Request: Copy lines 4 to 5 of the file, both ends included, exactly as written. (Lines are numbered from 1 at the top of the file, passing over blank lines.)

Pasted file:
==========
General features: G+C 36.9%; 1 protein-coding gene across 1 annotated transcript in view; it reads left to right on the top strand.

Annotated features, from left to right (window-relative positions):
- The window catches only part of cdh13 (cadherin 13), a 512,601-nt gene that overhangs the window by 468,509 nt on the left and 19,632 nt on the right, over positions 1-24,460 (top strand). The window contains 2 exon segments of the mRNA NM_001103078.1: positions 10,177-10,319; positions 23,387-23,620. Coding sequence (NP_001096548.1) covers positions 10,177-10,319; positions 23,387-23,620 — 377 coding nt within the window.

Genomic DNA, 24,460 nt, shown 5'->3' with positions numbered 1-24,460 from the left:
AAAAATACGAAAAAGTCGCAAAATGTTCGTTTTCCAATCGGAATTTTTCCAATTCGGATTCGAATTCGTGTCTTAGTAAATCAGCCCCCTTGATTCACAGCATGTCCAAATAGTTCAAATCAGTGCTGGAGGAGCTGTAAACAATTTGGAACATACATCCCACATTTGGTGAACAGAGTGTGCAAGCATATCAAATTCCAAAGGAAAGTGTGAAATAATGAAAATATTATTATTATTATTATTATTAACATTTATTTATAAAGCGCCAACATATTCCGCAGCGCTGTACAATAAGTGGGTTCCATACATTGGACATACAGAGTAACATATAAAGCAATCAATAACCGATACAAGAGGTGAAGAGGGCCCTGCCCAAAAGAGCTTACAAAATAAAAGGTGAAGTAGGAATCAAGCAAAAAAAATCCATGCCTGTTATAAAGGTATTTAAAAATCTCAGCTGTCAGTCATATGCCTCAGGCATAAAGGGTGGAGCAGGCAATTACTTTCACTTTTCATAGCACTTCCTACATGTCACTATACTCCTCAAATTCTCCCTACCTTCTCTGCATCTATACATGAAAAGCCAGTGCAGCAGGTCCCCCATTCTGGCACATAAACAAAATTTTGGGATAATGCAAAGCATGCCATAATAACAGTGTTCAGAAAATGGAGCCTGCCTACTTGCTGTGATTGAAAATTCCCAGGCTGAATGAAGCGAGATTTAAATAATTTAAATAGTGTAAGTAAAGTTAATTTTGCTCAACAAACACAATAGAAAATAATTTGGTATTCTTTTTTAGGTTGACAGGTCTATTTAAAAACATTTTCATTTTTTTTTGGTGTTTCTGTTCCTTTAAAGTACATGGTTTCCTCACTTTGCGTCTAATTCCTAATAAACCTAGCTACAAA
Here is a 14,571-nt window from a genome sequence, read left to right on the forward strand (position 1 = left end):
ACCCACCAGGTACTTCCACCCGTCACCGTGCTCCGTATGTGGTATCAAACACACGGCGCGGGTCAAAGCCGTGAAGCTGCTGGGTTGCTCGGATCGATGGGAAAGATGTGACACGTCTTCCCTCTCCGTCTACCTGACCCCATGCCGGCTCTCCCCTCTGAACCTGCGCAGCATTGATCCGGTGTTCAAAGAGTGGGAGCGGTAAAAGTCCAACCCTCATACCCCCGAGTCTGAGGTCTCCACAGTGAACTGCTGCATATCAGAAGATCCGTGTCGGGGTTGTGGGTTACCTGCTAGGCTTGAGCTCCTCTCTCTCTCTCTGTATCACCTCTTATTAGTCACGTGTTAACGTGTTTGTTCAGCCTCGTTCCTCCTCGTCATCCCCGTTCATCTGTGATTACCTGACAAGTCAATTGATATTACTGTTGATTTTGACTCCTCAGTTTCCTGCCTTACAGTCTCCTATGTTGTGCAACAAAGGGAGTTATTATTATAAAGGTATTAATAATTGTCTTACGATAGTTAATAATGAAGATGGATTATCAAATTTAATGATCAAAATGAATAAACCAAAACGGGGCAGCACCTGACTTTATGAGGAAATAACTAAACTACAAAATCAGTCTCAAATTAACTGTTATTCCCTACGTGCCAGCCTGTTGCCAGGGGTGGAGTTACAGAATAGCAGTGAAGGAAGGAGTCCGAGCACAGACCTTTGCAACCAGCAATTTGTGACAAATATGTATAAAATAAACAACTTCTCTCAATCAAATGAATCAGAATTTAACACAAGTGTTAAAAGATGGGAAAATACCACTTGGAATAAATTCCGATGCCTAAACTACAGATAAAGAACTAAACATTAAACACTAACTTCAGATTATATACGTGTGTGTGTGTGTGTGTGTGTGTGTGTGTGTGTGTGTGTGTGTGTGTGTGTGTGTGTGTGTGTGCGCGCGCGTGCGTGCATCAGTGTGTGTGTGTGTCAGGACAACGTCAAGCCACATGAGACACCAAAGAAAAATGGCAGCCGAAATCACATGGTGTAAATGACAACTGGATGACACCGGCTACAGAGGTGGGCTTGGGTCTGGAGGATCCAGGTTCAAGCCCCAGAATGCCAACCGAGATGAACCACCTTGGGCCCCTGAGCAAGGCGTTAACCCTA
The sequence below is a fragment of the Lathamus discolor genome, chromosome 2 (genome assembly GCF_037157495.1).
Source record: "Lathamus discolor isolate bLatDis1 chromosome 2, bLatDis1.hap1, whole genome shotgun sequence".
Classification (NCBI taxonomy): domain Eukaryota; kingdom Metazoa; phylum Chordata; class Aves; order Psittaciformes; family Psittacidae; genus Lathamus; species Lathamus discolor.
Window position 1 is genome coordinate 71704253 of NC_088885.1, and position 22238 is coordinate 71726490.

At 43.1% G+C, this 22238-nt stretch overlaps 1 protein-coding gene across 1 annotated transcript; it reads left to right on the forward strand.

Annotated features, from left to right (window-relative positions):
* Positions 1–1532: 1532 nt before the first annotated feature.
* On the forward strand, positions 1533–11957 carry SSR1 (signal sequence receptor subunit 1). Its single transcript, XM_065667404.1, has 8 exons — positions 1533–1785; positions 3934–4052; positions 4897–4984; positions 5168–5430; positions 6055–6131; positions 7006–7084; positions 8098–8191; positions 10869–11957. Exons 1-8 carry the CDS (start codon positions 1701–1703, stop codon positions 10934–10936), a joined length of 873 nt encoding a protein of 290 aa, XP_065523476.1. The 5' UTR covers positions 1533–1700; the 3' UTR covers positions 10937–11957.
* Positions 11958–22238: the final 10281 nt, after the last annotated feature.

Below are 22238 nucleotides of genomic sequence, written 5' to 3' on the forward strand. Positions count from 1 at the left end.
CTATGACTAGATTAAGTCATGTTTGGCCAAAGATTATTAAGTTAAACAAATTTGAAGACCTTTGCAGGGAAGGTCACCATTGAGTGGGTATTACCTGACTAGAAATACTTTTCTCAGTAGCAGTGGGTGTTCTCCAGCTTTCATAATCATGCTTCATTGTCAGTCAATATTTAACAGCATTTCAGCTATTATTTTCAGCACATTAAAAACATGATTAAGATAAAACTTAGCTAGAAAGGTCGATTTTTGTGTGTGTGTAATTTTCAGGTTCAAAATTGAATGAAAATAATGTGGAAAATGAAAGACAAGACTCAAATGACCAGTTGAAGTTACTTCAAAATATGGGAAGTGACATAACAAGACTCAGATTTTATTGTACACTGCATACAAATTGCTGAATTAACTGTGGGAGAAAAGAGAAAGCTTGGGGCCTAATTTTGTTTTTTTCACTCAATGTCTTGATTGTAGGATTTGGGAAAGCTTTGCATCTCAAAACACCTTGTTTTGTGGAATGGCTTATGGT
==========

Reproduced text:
Genomic DNA, 24,460 nt, shown 5'->3' with positions numbered 1-24,460 from the left:
AAAAATACGAAAAAGTCGCAAAATGTTCGTTTTCCAATCGGAATTTTTCCAATTCGGATTCGAATTCGTGTCTTAGTAAATCAGCCCCCTTGATTCACAGCATGTCCAAATAGTTCAAATCAGTGCTGGAGGAGCTGTAAACAATTTGGAACATACATCCCACATTTGGTGAACAGAGTGTGCAAGCATATCAAATTCCAAAGGAAAGTGTGAAATAATGAAAATATTATTATTATTATTATTATTAACATTTATTTATAAAGCGCCAACATATTCCGCAGCGCTGTACAATAAGTGGGTTCCATACATTGGACATACAGAGTAACATATAAAGCAATCAATAACCGATACAAGAGGTGAAGAGGGCCCTGCCCAAAAGAGCTTACAAAATAAAAGGTGAAGTAGGAATCAAGCAAAAAAAATCCATGCCTGTTATAAAGGTATTTAAAAATCTCAGCTGTCAGTCATATGCCTCAGGCATAAAGGGTGGAGCAGGCAATTACTTTCACTTTTCATAGCACTTCCTACATGTCACTATACTCCTCAAATTCTCCCTACCTTCTCTGCATCTATACATGAAAAGCCAGTGCAGCAGGTCCCCCATTCTGGCACATAAACAAAATTTTGGGATAATGCAAAGCATGCCATAATAACAGTGTTCAGAAAATGGAGCCTGCCTACTTGCTGTGATTGAAAATTCCCAGGCTGAATGAAGCGAGATTTAAATAATTTAAATAGTGTAAGTAAAGTTAATTTTGCTCAACAAACACAATAGAAAATAATTTGGTATTCTTTTTTAGGTTGACAGGTCTATTTAAAAACATTTTCATTTTTTTTTGGTGTTTCTGTTCCTTTAAAGTACATGGTTTCCTCACTTTGCGTCTAATTCCTAATAAACCTAGCTACAAA